The purpose of shocking a pool is to quickly increase the concentration of free available chlorine. You can do this with a commercial product, which works partly by freeing the chlorine that has already formed compounds with contaminants. You can also simply add more chlorine, and pouring household bleach into the pool is one way to do this. Be sure the pH is in the proper range -- between 7.2 and 7.8 -- and add the bleach in the early evening to avoid having most of it degraded by sunlight.
When Do You Need to Shock?
Cloudy or green pool water is a sign that the level of free available chlorine in the pool is too low to provide proper sanitation. When you test the water, you'll probably find that the concentration of free available chlorine is has fallen below the recommended value of 1 part per million, and this may be despite the fact that the total chlorine concentration is within acceptable limits. This happens when much of the chlorine has formed compounds -- called chloramines -- with bacteria and other contaminants and is no longer available for sanitizing. Chloramines emit an odor, so the pool may actually smell of chlorine, even when the free chlorine concentration is low.
Using Bleach as a Shock
Commercial pool shock often contains chlorine, but it typically also contains chemicals that replace the chlorine in the compounds it has formed and render it available for sanitizing. You need to use less of such products per volume than you do if you simply add chlorine, and if you opt for chlorine alone, you need more bleach than you do pool chlorine.
Bleach contains the same chemical -- sodium hypochlorite -- as pool chlorine, but the concentrations are different. The concentration of sodium hypochlorite in pool chlorine is between 10 and 15 percent, whereas in bleach it's only between 5 and 6 percent. That means you need at least twice as much bleach as pool chlorine, and considering that the goal of shocking is to raise the free chlorine concentration (temporarily) to 5 to 10 ppm, that could add up to a lot of bleach.
There's one other thing to consider: Chlorine quickly degrades in sunlight. Your pool may already have a high enough concentration of cyanuric acid -- a chlorine stabilizer -- to prevent degradation, and if it doesn't, you should add more. Even if the cyanuric acid concentration is within acceptable limits, it's best to add the bleach in the late afternoon or the evening to give it time to work in the dark.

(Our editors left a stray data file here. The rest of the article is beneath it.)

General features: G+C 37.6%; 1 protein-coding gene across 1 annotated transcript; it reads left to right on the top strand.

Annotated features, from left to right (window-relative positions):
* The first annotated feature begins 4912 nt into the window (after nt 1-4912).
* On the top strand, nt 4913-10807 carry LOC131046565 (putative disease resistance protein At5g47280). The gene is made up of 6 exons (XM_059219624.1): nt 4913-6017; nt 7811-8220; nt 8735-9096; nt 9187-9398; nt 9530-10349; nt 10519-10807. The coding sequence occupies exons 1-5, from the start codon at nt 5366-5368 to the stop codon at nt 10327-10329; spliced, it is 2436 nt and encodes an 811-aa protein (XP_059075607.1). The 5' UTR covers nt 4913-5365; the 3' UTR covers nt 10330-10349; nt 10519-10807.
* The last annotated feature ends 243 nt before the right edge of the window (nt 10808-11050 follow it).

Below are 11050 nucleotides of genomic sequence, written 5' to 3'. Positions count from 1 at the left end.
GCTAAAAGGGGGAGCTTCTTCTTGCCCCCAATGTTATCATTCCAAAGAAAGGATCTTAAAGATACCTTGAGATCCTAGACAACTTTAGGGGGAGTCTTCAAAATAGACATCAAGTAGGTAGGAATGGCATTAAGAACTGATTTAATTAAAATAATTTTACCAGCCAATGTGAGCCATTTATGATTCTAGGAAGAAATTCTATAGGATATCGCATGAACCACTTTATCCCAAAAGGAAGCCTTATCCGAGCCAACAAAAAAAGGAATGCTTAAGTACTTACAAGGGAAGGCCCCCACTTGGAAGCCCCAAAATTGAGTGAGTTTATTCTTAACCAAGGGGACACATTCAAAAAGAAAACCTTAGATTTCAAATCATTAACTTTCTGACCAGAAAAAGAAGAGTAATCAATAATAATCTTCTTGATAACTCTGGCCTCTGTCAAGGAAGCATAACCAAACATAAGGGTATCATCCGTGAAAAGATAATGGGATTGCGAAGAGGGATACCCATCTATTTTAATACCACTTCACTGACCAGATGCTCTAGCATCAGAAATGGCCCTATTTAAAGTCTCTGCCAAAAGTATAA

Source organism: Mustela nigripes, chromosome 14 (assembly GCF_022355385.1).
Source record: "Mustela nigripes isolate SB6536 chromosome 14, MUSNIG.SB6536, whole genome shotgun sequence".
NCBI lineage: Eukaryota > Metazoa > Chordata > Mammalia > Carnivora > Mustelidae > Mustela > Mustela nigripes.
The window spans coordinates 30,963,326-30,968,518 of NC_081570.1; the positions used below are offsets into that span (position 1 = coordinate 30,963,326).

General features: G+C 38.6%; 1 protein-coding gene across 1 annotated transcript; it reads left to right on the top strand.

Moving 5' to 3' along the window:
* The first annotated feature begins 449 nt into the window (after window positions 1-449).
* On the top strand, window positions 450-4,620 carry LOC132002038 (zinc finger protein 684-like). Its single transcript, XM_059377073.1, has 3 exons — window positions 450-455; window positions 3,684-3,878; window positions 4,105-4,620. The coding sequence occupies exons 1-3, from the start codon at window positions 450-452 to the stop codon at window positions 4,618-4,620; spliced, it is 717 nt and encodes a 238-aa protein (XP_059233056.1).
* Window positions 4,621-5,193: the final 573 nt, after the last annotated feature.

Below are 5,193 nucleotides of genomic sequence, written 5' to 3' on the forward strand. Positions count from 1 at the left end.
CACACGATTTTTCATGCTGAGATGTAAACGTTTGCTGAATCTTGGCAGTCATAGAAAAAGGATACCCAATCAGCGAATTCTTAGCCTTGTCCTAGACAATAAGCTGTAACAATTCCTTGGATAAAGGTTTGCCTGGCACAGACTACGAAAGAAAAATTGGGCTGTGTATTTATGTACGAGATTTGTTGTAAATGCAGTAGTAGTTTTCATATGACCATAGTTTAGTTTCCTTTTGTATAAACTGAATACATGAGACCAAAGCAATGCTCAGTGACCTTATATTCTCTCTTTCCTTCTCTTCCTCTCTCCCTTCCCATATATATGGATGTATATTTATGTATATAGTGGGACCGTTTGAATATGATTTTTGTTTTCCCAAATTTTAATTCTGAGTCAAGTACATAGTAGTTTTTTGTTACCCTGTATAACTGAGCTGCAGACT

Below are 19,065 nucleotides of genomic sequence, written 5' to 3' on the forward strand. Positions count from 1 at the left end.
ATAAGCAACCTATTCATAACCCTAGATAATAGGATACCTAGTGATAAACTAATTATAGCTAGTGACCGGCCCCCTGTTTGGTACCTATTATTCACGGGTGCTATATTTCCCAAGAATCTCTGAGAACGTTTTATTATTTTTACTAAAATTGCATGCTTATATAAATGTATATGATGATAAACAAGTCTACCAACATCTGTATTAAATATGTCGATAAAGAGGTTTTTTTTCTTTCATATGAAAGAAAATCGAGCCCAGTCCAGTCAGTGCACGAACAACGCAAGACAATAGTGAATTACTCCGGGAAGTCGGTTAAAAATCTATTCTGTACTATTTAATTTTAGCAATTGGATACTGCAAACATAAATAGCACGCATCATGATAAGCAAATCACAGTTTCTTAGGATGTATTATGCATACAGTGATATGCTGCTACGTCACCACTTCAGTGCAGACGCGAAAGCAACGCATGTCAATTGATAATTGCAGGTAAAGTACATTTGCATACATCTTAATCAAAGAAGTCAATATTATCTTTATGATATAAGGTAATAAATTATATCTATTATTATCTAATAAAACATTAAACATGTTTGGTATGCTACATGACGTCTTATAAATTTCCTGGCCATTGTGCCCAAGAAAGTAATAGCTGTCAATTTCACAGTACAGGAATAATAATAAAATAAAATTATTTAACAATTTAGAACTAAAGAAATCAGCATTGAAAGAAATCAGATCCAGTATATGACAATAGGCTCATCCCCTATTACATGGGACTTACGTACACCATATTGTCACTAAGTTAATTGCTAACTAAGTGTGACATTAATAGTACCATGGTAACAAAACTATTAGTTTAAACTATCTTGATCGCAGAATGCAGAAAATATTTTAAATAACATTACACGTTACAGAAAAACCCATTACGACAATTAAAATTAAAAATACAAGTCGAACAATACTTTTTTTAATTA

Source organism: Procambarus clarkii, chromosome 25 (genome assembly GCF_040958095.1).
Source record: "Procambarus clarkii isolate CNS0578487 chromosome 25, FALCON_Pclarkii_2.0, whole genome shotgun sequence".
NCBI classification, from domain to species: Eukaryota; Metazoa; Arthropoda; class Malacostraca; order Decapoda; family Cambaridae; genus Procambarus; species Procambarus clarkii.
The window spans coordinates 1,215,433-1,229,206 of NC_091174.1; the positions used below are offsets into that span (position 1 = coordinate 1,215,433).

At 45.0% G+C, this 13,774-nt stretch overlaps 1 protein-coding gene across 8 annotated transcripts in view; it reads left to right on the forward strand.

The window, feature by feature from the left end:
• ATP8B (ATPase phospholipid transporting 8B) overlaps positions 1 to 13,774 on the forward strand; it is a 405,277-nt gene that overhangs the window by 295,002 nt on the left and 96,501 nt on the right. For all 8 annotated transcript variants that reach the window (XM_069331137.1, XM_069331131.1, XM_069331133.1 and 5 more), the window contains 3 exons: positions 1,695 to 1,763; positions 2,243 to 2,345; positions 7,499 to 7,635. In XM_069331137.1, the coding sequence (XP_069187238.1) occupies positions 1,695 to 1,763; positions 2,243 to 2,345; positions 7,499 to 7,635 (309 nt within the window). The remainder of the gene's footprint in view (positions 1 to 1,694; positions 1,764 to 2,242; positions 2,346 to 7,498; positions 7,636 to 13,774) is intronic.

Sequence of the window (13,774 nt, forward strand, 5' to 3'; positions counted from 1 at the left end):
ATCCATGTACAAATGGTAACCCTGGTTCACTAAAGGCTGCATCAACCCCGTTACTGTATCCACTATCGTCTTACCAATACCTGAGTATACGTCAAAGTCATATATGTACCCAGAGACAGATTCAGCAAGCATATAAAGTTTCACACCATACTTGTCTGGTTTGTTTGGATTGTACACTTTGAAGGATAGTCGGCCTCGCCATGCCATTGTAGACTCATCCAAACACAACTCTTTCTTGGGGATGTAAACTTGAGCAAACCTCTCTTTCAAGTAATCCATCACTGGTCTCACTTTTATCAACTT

How to Shock the Pool With Bleach
Test the pH of the pool water and add muriatic acid or sodium bisulfate to lower it if it's too high. Chlorine quickly loses its effectiveness when the pH is above 7.8. Ideally, the pH should be between 7.2 and 7.8.
Use your test kit to check the level of cyanuric acid in the pool. It should be between 20 and 50 ppm. If it's too low, add a stabilizer to the pool water to raise the concentration. Follow the directions on the container of the stabilizer product you use.
Measure the volume of your pool to determine how much bleach you need. Multiply the width of the pool by the length, and multiply again by the average depth of the water to find the water volume. Calculate the amount of bleach you need based on the fact that 1 gallon will raise the free chlorine level of 30,000 gallons of water by 2 ppm. If you need to mildly shock a 30,000-gallon pool by raising the free chlorine concentration to 5 ppm, you need 2.5 gallons of bleach. To raise it to 10 ppm, you need 5 gallons.
Add the bleach to the pool during the late afternoon or early evening. Pour it in along the edge of the pool as you walk around the perimeter -- never pour it into the skimmer. Circulate the water for several hours after adding the bleach, to be sure it gets completely mixed.
You should shock your pool after a period of heavy use, after extended periods of hot, sunny weather or after a heavy rain. You should also shock, paradoxically, when the water smells of chlorine. That means that the chloramine concentration is too high.
Chris Deziel is a contractor, builder and general fix-it pro who has been active in the construction trades for 40 years. He has degrees in science and humanities and years of teaching experience. An avid craftsman and musician, Deziel began writing on home improvement topics in 2010. He worked as an expert consultant with eHow Now and Pro Referral -- a Home Depot site. A DIYer by nature, Deziel regularly shares tips and tricks for a better home and garden at Hunker.com.